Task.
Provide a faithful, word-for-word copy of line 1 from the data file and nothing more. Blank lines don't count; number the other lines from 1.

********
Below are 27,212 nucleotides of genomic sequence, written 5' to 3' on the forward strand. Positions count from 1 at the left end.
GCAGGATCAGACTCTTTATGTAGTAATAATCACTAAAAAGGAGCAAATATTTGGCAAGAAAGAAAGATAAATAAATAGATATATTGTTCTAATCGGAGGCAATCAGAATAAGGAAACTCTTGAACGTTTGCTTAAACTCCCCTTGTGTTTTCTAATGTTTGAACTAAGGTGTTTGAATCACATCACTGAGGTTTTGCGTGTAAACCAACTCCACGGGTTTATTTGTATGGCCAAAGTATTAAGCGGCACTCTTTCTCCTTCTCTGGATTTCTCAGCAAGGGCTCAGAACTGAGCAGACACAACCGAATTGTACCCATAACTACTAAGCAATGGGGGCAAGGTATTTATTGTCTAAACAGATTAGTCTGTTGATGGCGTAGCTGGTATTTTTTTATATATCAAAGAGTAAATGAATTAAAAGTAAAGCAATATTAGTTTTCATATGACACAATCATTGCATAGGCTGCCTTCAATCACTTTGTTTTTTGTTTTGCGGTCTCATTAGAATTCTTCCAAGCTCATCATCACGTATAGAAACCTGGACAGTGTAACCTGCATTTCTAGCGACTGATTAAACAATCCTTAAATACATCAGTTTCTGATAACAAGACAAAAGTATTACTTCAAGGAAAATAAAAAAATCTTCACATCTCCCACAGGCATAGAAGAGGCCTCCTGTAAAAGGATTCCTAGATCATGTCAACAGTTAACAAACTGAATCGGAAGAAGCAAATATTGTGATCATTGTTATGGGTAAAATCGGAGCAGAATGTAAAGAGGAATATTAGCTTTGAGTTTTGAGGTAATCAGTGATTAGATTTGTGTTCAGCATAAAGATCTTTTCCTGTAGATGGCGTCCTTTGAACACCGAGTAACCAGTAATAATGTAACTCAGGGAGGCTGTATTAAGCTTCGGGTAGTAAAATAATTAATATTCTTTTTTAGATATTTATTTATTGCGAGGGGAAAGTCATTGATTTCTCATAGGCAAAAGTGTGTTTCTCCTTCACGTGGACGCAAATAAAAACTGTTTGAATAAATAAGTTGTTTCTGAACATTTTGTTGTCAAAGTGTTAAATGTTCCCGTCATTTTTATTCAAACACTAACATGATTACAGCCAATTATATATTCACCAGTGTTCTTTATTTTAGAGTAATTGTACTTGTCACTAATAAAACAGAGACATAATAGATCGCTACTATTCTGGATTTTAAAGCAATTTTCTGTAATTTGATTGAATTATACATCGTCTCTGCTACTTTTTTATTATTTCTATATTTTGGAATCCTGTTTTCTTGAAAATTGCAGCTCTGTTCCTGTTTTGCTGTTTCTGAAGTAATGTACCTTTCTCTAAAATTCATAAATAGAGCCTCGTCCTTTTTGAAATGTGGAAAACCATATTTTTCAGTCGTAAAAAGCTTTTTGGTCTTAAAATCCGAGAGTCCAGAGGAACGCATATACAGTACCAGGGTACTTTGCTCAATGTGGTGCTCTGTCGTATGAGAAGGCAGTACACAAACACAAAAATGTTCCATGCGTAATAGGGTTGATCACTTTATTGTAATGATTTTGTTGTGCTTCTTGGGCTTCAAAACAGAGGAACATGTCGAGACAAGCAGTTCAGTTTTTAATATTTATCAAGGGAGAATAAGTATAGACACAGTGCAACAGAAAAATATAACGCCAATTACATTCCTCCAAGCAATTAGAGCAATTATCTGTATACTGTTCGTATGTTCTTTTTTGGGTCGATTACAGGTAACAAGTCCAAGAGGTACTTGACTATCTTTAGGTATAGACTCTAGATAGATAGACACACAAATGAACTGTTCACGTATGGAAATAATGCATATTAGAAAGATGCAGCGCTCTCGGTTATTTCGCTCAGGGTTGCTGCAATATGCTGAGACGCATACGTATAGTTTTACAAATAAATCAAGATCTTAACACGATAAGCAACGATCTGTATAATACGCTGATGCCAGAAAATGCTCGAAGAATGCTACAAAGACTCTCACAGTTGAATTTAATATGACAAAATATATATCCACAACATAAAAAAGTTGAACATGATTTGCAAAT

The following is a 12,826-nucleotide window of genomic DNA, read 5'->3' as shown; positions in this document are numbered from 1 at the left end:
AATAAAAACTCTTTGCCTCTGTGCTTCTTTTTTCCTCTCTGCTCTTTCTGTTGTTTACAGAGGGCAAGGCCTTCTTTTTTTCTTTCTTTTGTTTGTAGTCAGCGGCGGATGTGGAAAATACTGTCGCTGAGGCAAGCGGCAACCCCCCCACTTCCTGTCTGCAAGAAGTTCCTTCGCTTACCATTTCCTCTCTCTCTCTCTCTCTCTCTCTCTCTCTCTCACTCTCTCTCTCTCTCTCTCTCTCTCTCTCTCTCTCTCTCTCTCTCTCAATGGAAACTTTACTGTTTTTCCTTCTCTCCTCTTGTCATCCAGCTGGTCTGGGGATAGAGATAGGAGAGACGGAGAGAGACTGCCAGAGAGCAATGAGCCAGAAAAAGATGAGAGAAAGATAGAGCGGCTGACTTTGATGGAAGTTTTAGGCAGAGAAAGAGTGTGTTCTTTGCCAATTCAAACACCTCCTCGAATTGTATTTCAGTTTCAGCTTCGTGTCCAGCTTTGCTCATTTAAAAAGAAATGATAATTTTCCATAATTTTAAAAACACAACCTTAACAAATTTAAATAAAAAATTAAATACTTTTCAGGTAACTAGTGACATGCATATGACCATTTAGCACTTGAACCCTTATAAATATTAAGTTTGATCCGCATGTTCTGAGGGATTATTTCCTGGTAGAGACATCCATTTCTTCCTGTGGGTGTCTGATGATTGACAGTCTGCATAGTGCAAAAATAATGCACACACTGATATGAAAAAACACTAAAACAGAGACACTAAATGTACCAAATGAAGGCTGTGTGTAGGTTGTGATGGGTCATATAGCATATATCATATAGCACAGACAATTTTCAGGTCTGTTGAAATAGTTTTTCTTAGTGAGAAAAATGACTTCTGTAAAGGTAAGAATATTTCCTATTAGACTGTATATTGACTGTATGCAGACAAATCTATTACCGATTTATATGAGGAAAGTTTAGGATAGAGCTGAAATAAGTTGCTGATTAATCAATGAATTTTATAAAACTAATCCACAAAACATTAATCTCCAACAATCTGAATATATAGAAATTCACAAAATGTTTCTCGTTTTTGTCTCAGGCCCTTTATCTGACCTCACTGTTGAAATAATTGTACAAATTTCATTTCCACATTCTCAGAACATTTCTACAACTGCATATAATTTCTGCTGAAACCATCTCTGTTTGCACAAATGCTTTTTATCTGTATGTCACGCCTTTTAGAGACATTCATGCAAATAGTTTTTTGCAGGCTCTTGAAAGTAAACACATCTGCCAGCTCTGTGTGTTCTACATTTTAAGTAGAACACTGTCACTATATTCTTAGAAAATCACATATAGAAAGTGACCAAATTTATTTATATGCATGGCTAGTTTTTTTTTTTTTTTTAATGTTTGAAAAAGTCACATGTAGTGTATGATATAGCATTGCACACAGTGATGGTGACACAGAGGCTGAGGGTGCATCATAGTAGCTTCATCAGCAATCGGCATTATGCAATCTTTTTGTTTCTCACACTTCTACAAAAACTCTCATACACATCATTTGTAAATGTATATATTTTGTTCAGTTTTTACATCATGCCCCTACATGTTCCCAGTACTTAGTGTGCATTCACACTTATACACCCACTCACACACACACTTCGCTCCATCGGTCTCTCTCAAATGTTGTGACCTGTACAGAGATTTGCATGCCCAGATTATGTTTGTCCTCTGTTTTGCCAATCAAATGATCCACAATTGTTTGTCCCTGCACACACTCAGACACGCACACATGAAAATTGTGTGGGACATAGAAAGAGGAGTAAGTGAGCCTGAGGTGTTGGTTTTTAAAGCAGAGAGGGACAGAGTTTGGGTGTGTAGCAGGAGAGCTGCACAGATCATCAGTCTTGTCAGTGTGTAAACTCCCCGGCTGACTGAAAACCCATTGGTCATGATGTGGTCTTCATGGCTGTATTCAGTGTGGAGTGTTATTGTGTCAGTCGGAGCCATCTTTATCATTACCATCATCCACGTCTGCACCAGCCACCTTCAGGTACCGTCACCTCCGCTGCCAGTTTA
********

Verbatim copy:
Below are 27,212 nucleotides of genomic sequence, written 5' to 3' on the forward strand. Positions count from 1 at the left end.